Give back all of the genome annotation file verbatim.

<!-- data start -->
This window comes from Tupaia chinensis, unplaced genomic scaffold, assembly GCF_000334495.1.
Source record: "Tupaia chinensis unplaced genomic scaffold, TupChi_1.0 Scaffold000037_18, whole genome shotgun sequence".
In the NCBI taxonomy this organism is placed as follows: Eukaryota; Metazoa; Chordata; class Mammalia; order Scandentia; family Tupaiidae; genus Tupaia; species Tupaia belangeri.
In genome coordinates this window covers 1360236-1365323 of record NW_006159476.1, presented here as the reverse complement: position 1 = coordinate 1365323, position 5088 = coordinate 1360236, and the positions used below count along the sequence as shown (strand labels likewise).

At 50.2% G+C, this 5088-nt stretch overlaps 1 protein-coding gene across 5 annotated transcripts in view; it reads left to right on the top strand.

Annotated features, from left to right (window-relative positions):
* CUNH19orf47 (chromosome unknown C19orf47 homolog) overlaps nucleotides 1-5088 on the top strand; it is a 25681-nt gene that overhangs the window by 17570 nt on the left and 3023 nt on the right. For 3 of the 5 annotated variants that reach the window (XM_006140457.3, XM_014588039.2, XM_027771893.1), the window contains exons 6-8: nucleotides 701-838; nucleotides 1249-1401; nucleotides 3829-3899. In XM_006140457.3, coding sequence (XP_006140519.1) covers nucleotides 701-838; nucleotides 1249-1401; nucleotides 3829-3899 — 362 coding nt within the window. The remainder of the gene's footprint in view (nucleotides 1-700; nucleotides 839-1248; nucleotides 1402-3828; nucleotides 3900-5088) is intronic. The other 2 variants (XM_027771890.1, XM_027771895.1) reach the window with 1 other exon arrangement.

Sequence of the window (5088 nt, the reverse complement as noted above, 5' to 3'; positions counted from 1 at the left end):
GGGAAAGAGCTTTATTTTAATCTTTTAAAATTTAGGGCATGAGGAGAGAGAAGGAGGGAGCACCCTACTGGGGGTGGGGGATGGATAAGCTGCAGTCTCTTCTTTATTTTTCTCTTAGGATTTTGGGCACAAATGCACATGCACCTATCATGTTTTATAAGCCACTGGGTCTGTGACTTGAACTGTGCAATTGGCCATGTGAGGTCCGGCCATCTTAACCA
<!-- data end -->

This window comes from Tupaia chinensis, unplaced genomic scaffold, assembly GCF_000334495.1.
Source record: "Tupaia chinensis unplaced genomic scaffold, TupChi_1.0 Scaffold000037_18, whole genome shotgun sequence".
In the NCBI taxonomy this organism is placed as follows: Eukaryota; Metazoa; Chordata; class Mammalia; order Scandentia; family Tupaiidae; genus Tupaia; species Tupaia belangeri.
In genome coordinates this window covers 1360236-1365323 of record NW_006159476.1, presented here as the reverse complement: position 1 = coordinate 1365323, position 5088 = coordinate 1360236, and the positions used below count along the sequence as shown (strand labels likewise).

At 50.2% G+C, this 5088-nt stretch overlaps 1 protein-coding gene across 5 annotated transcripts in view; it reads left to right on the top strand.

Annotated features, from left to right (window-relative positions):
* CUNH19orf47 (chromosome unknown C19orf47 homolog) overlaps nucleotides 1-5088 on the top strand; it is a 25681-nt gene that overhangs the window by 17570 nt on the left and 3023 nt on the right. For 3 of the 5 annotated variants that reach the window (XM_006140457.3, XM_014588039.2, XM_027771893.1), the window contains exons 6-8: nucleotides 701-838; nucleotides 1249-1401; nucleotides 3829-3899. In XM_006140457.3, coding sequence (XP_006140519.1) covers nucleotides 701-838; nucleotides 1249-1401; nucleotides 3829-3899 — 362 coding nt within the window. The remainder of the gene's footprint in view (nucleotides 1-700; nucleotides 839-1248; nucleotides 1402-3828; nucleotides 3900-5088) is intronic. The other 2 variants (XM_027771890.1, XM_027771895.1) reach the window with 1 other exon arrangement.

Sequence of the window (5088 nt, the reverse complement as noted above, 5' to 3'; positions counted from 1 at the left end):
GGGAAAGAGCTTTATTTTAATCTTTTAAAATTTAGGGCATGAGGAGAGAGAAGGAGGGAGCACCCTACTGGGGGTGGGGGATGGATAAGCTGCAGTCTCTTCTTTATTTTTCTCTTAGGATTTTGGGCACAAATGCACATGCACCTATCATGTTTTATAAGCCACTGGGTCTGTGACTTGAACTGTGCAATTGGCCATGTGAGGTCCGGCCATCTTAACCA